- The Washington Times - Wednesday, January 9, 2019

Congressional Democratic leaders have embraced the goal of increased border security in their fight with President Trump, proposing measures to harden the U.S. ports of entry — but omitting the barrier they supported five years ago.

Those designated border crossings account for roughly 2.5 percent of the 2,000-mile U.S.-Mexico border.

The proposal also represents a small fraction of the security measures, including hundreds of miles of border fence, that garnered broad Democratic support a little more than five years ago before Mr. Trump entered the picture.


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Democrats now are limiting the security measures they back to sending more customs officials and deploying new technology at the 48 ports of entry or border crossings where cars and trucks line up to seek legal entry into the U.S.

The effort likely would help combat the flow of opioids and other narcotics into the U.S., helping achieve a top priority for the Trump administration.



The proposals, however, don’t include the fence demanded by Mr. Trump to help secure areas of the border that stretch across vast desert wilderness.

House Speaker Nancy Pelosi outlined the Democrats’ vision of border security Tuesday night in a televised response to Mr. Trump’s prime-time address about what he called a “humanitarian and security crisis” on the border.

Mrs. Pelosi said everyone agrees on the need to secure the border.

“We can build the infrastructure and roads at our ports of entry. We can install new technology to scan cars and trucks for drugs coming into our nation. We can hire the personnel we need to facilitate trade and immigration at the border. We can fund more innovation to detect unauthorized crossings,” she said.

Congressional Democrats often cite drones as a prime example of the innovative technologies available for the rest of the border, but no specific plans have been laid out.

Mrs. Pelosi has called border walls “immoral” and refused to give an inch in negotiations over Mr. Trump’s demand for $5.7 billion for new barriers, Border Patrol agents, immigration judges and other tools to stem illegal immigration.

Rep. Matt Cartwright, co-chairman of the House Democratic Policy and Communications Committee, said it would be foolish to build barriers in the desert.

“The first thing to focus on are the ports of entry where all the drugs are coming through or the tunnels,” he said on Fox News. “This is why we’ve increased Customs and Border Protection because this is how you stop the entry of this stuff, not by building walls in places where goats don’t even climb and people don’t travel.”

Mr. Trump bucked attempts to limit the border security debate to ports of entry.

“They don’t come in through checkpoints, they come through areas where you have hundreds of miles without walls and without barrier or without strong fences,” Mr. Trump said at the Capitol.

The president was on Capitol Hill to rally the support of Senate Republican amid a government shutdown that has lasted nearly three weeks.

He said the GOP remained unified on border security.

The bollard-style corrugated steel border fence currently advocated by Mr. Trump once garnered broad support among Democrats.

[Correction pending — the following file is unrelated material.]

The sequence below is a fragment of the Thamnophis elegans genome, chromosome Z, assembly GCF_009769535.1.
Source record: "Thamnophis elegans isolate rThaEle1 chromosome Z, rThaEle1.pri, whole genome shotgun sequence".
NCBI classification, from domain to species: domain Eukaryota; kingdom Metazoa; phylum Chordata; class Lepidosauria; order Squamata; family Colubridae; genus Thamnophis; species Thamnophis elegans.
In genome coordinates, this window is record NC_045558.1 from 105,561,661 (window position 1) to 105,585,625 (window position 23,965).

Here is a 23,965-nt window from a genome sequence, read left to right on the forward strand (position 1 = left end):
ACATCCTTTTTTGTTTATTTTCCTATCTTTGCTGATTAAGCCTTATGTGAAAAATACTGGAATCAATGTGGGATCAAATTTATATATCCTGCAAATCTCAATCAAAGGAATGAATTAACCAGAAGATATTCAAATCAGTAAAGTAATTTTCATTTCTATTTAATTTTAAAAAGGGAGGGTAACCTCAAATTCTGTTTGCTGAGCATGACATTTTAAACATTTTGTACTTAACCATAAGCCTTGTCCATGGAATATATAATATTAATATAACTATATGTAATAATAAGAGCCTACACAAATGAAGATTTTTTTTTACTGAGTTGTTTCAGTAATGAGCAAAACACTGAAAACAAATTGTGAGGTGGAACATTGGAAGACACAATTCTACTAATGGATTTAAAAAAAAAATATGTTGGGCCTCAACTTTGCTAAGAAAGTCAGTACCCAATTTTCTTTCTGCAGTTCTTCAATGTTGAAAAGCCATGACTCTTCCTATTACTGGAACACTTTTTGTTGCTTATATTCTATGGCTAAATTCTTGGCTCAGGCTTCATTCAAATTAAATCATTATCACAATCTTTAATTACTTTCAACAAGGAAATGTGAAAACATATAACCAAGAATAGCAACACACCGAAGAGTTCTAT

In 2013, every Senate Democrat voted for a bipartisan immigration reform bill that included nearly $8 billion for 350 more miles of border fence.

Senate Democrats voting yes included Minority Leader Charles E. Schumer, Minority Whip Richard J. Durbin, and Sens. Dianne Feinstein, Tim Kaine, Kirsten Gillibrand, Mazie Hirono, Amy Klobuchar, Bob Menendez, Richard Blumenthal and Sherrod Brown.

The bill also would have spent about $30 billion to hire 20,000 more Border Patrol agents. Helping secure the Democrats’ support, the legislation entailed broad changes to immigration laws and offered a 13-year path to citizenship for the approximately 11 million illegal immigrants living in the U.S. at the time.

The current debate does not include pro-immigration sweeteners. The White House team included the added scanners and manpower at ports of entry that Democrats support.

White House deputy press secretary Hogan Gidley said the Democrats’ support for the 2013 bill and a 2006 bill for a border fence showed that their opposition to a border wall was “partisan petty politics.”

“The president has now put forth a proposal that includes a strategy to protect the American people with technology at our ports of entry to counter narcotics and weapons coming into this country, detention beds for people who get into this country illegally, humanitarian needs and to allow people to claim asylum in their country of origin. But that includes a steel barrier,” he said.

Democrats remained united in opposition to a border wall.

“The symbol of America should be the Statue of Liberty, not a 30-foot wall,” said Mr. Schumer, standing beside Mrs. Pelosi for the televised response to the president’s address.

House Majority Whip James E. Clyburn promised that after the shutdown ended, there would be new spending on a high-tech, invisible “smart wall” on the border.

“I would love to spend money on what I call a ‘smart wall,’ rather than a concrete edifice. We cannot protect the border with concrete. We can protect the border using the technology that’s available to us to wall off intrusions by using that technology,” the South Carolina Democrat said on CNN.

Dave Boyer contributed to this report.

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